A colposcopy is a gynecological procedure in which a detailed examination of the cervix (the neck of the womb) is conducted. A colposcope is like a large magnifying glass. It allows a doctor or specialist nurse to look more closely at the cells that cover the delicate lining of the cervix.
A colposcopy is usually done if you've had an abnormal cervical screening test (also sometimes known as a pap smear test).
In rare instances, abnormal cervical cells can become cancerous, so a cervical screening test helps to ensure that any cell changes are diagnosed and, if necessary, treated as soon as possible.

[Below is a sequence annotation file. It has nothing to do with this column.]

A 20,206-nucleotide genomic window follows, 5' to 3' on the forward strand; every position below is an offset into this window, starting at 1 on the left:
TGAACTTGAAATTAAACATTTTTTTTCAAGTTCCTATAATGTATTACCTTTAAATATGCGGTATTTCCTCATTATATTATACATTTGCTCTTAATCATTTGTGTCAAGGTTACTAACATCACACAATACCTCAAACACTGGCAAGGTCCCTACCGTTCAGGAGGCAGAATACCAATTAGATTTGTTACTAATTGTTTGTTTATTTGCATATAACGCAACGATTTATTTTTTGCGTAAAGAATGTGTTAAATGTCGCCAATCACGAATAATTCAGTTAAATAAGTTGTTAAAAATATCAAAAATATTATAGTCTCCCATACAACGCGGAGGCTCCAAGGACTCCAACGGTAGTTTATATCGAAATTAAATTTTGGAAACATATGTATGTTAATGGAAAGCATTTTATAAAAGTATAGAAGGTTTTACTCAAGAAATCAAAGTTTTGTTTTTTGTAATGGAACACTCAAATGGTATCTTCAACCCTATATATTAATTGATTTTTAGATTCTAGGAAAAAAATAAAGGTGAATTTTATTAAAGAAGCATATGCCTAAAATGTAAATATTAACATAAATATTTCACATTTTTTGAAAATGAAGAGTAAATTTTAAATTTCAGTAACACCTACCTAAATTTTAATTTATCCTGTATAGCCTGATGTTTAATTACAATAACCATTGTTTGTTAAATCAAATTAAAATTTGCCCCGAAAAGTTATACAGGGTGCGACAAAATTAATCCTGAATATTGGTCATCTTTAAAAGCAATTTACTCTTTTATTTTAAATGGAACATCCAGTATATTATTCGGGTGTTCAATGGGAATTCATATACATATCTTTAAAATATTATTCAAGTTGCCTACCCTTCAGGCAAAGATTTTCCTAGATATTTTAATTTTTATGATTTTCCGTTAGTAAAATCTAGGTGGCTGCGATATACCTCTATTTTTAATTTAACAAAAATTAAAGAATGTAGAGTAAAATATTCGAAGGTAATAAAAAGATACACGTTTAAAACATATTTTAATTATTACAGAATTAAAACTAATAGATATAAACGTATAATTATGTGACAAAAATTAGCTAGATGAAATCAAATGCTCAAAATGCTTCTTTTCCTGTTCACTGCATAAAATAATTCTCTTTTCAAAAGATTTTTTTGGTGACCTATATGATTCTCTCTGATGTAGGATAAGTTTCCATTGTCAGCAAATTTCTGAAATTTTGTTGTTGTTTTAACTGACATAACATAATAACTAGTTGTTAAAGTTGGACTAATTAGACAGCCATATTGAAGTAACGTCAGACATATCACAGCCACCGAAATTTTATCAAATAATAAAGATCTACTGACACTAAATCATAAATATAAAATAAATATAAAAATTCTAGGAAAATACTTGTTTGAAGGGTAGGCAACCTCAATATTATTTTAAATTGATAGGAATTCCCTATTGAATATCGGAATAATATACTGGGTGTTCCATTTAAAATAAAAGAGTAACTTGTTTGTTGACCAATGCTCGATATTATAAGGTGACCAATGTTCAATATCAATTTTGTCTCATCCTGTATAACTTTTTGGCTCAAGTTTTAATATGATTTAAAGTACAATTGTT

During a colposcopy, the colposcope does not touch patient's body, or go inside it, and the procedure should not cause you any pain or discomfort.
Some colposcopy clinics may have video equipment so that the doctor carrying out the procedure can view the examination on a screen. A patient can also watch the procedure if she wishes.
Colposcopy is a safe procedure with no complications other than vaginal spotting of blood.
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